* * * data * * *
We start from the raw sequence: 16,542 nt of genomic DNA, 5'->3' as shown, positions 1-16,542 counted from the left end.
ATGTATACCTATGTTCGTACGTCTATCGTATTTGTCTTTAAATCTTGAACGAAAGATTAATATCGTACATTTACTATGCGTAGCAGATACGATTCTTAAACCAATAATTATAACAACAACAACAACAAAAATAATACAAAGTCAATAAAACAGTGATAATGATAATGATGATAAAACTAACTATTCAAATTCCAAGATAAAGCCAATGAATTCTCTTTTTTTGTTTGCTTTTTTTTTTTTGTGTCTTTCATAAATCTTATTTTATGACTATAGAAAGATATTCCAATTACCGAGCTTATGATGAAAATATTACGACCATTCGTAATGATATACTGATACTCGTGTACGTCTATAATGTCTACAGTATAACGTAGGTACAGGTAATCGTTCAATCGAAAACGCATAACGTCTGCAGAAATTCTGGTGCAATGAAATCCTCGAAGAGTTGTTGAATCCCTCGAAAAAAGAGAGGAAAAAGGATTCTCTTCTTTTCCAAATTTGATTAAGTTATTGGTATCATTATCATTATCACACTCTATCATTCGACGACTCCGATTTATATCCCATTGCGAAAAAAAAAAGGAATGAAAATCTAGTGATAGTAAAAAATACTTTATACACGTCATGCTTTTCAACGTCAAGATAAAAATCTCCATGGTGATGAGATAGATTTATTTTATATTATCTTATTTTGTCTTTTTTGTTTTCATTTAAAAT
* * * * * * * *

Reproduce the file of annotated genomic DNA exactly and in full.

We start from the raw sequence: 16,542 nt of genomic DNA, 5'->3' as shown, positions 1-16,542 counted from the left end.
ATGTATACCTATGTTCGTACGTCTATCGTATTTGTCTTTAAATCTTGAACGAAAGATTAATATCGTACATTTACTATGCGTAGCAGATACGATTCTTAAACCAATAATTATAACAACAACAACAACAAAAATAATACAAAGTCAATAAAACAGTGATAATGATAATGATGATAAAACTAACTATTCAAATTCCAAGATAAAGCCAATGAATTCTCTTTTTTTGTTTGCTTTTTTTTTTTTGTGTCTTTCATAAATCTTATTTTATGACTATAGAAAGATATTCCAATTACCGAGCTTATGATGAAAATATTACGACCATTCGTAATGATATACTGATACTCGTGTACGTCTATAATGTCTACAGTATAACGTAGGTACAGGTAATCGTTCAATCGAAAACGCATAACGTCTGCAGAAATTCTGGTGCAATGAAATCCTCGAAGAGTTGTTGAATCCCTCGAAAAAAGAGAGGAAAAAGGATTCTCTTCTTTTCCAAATTTGATTAAGTTATTGGTATCATTATCATTATCACACTCTATCATTCGACGACTCCGATTTATATCCCATTGCGAAAAAAAAAAGGAATGAAAATCTAGTGATAGTAAAAAATACTTTATACACGTCATGCTTTTCAACGTCAAGATAAAAATCTCCATGGTGATGAGATAGATTTATTTTATATTATCTTATTTTGTCTTTTTTGTTTTCATTTAAAAT